Mad Men, Season 6

Cheating on Megan Is Entirely Different From Cheating on Betty
Talking television.
April 4 2013 12:45 PM

Mad Men, Season 6

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Cheating on Megan is an entirely different proposition from cheating on Betty.

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Frank Ockenfels/AMC

Dear Seth and Paul,

Hanna Rosin Hanna Rosin

Hanna Rosin is the founder of DoubleX and a writer for the Atlantic. She is also the author of The End of Men. Follow her on Twitter.

I, too, have been resisting the temptation to pop in my screeners, which is especially hard since I am on vacation this week enjoying the languid hours (none of them spent at the HoJo pool, nor in Hawaii, where we already know some scenes for season 6 were shot). Instead I have been closely scrutinizing the few stills released by AMC for clues: Is Don’s smile in this photo of the toasting couple much more tentative and forced than Megan’s? Is Joan wearing this aubergine vest in a futile attempt to appear more buttoned up? And in this photo of Don alone, at a bar, is he waiting for that temptress blonde who asked “Are you alone?” to come back from the bathroom?

Seth, since you set the broader historical scene I will zero in on the personal dramas. In the highly controlled world of Matthew Weiner, very little happens by accident, so we would be remiss not to speculate on the significance of that Siren at the bar. In her farewell post about Season 5, Julia Turner wrote that she would be bummed if Don Draper Season 6 were just a replay of the philandering horndog of Season 1. I disagree. Cheating on Betty and cheating on Megan are two entirely different propositions.

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The former is a historical requirement, a morally dubious act that nonetheless establishes Don’s credentials as a proper citizen of that era, suffocated by suburban ennui, yoked to a chilly excuse for a wife. Plus the writers of Mad Men have always taken great pains to make Betty as cheatable-on as possible: vain, vindictive, hateful even at the brink of a fatal illness—and then, in her last incarnation, downright jowly.

But to cheat on Madame Zou Bisou Bisou, a woman who is as sexy and alluring as a wife will ever get, puts you in an entirely different category. This would reveal very little about the era and very much about the deeply flawed character of Don, turning him into someone who was constitutionally incapable of love and happiness, a character from a James Salter novel who throws into doubt the possibility of even the most exhilarated love being lasting or real. I’m not sure I want to see Don unravel to quite this degree, especially if that might lead to lots of flashbacks (remember Tony Soprano’s panic attacks?). On the other hand, we might get great scenes of Megan cursing in Québécois.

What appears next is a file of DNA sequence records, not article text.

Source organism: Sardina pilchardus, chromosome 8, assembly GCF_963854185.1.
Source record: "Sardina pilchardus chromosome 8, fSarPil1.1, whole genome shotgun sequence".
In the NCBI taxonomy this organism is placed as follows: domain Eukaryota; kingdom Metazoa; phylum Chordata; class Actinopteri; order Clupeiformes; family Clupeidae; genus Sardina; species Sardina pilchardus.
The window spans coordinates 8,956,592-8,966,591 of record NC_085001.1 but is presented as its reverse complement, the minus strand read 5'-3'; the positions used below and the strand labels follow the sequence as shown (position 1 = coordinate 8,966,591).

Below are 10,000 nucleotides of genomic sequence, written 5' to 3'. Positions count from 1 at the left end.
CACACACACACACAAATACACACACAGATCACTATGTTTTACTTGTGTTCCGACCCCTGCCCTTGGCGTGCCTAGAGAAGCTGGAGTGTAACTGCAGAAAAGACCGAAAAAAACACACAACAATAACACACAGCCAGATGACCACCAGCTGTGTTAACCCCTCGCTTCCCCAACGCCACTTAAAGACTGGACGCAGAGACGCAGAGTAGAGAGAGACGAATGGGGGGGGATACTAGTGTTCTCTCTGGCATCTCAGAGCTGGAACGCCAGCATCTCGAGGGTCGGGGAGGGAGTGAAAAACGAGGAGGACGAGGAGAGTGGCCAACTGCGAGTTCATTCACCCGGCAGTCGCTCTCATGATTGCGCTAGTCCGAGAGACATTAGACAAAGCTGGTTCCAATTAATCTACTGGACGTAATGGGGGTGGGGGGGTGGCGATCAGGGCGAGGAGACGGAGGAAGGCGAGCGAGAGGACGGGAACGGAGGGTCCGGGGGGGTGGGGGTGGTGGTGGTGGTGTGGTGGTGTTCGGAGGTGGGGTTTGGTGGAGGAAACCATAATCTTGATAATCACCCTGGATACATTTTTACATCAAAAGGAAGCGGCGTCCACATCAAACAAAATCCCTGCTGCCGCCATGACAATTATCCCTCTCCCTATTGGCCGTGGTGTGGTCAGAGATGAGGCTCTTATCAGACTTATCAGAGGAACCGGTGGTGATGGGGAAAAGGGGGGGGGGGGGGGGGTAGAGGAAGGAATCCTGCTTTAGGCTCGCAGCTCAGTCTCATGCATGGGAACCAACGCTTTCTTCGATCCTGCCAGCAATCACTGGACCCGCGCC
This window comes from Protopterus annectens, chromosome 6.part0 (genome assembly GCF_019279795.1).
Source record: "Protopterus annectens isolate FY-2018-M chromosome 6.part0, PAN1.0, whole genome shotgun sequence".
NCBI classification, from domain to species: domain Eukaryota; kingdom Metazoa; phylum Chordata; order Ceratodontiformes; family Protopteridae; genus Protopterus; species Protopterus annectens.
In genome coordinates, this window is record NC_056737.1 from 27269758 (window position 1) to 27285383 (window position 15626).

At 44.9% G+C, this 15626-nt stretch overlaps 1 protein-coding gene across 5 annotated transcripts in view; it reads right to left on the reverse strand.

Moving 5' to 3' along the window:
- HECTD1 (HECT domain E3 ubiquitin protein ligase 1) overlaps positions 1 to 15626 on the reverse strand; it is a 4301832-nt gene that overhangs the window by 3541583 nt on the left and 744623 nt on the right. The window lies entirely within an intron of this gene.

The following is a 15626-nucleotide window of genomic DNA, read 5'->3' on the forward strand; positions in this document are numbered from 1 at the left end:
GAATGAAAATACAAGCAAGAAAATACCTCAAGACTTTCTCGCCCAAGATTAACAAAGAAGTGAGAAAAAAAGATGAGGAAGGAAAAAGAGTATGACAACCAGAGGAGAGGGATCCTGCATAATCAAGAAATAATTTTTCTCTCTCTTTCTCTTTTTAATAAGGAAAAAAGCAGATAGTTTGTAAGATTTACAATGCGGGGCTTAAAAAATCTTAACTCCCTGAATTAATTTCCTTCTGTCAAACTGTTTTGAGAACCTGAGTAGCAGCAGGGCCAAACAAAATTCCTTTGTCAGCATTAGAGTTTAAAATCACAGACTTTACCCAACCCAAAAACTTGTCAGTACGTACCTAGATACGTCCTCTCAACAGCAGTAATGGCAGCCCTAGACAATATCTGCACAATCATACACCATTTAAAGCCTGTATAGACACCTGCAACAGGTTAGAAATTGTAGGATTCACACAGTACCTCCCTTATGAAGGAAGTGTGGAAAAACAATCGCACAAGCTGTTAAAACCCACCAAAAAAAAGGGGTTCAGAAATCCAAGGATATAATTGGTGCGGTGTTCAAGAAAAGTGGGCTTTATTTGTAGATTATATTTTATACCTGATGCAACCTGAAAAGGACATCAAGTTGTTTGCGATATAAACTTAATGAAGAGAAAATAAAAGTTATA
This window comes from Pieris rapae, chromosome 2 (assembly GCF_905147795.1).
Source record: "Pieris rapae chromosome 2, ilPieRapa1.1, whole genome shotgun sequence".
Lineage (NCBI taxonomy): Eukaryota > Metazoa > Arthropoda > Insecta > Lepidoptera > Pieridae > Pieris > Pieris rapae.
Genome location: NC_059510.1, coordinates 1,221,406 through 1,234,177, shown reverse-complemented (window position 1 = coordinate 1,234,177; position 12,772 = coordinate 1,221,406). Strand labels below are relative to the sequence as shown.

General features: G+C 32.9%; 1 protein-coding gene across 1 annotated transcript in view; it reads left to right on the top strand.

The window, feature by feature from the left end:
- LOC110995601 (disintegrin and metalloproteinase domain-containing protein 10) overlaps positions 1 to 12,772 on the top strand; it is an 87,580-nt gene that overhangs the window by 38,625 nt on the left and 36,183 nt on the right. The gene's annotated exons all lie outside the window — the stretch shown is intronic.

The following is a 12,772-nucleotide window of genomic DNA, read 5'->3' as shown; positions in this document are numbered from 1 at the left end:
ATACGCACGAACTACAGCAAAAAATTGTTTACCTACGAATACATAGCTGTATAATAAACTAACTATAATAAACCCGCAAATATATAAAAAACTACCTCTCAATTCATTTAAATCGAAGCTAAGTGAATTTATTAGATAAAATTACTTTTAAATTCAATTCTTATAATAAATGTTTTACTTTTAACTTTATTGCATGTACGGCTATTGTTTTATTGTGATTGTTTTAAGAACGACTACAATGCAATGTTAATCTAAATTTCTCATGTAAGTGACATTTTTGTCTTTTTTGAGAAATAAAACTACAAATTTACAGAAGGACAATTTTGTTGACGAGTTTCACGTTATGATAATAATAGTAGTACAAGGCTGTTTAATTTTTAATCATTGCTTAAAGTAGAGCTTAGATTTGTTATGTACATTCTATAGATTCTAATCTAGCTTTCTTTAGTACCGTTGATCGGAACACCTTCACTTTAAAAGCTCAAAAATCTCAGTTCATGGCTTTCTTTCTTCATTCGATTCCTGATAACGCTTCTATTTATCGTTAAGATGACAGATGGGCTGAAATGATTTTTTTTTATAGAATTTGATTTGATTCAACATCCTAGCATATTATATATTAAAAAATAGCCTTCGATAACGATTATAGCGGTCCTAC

Another dynamic I look forward to this season is the twinned ambitions of Joan and Peggy. These two have always been set up as opposites: two ways a woman can go about getting ahead at the office, Marilyn vs. Jackie, sex appeal vs. smarts. When we left them last season they were at their most extreme—Peggy had set off to join another firm, and Joan had allowed herself to be prostituted to a Jaguar executive for a place at the partner’s table. (She leaned in, I guess, but that’s not quite what Sheryl Sandberg meant.) Last season I felt like the writing for Peggy was a little too era-conscious—a little too B-roll-for-the-PBS-documentary-on-feminist-history. So this season I’m hoping for more of those unexpected plot twists Mad Men can dish out. Seth, you mentioned bra-burning; that term was introduced into the lexicon in ’68, when NOW and other women’s groups protested a Miss America contest in Atlantic City. That was also the year when radical feminist writer Valerie Solanas tried to assassinate Andy Warhol.  Maybe Peggy can get high one day and riff on that one. Hell, maybe Joan can (although the Internet might break should she burn her bra).

One last office duo I wonder about: Don and Michael Ginsberg, the young showhorse from Queens. Remember the Snoball campaign, and Don purposely abandoning Ginsberg’s sketches in the taxi? This was Don at his lowest; worse, this was Don at an uncharacteristic low, Don as Pete, in fact, resorting to a cheap, petty move that only revealed him to be afraid for his own future. It’s hard to imagine these two coexisting in the same office, especially without Peggy as the buffer. I wonder if Don will be able to look at him without seeing himself as one step closer to irrelevance. (Isn’t the Hawaiian shirt, worn by Don here at the bar, the universal symbol of a man past his prime?)

I haven’t yet touched on the post-pubescent Sally, the newly sideburned  Pete, or the loose-lipped Roger, but we have weeks to go together, gentlemen, and I don’t want to rush it. OK, back to my vacation.

I’m Hanna Rosin and I want to smoke some marijuana,

Hanna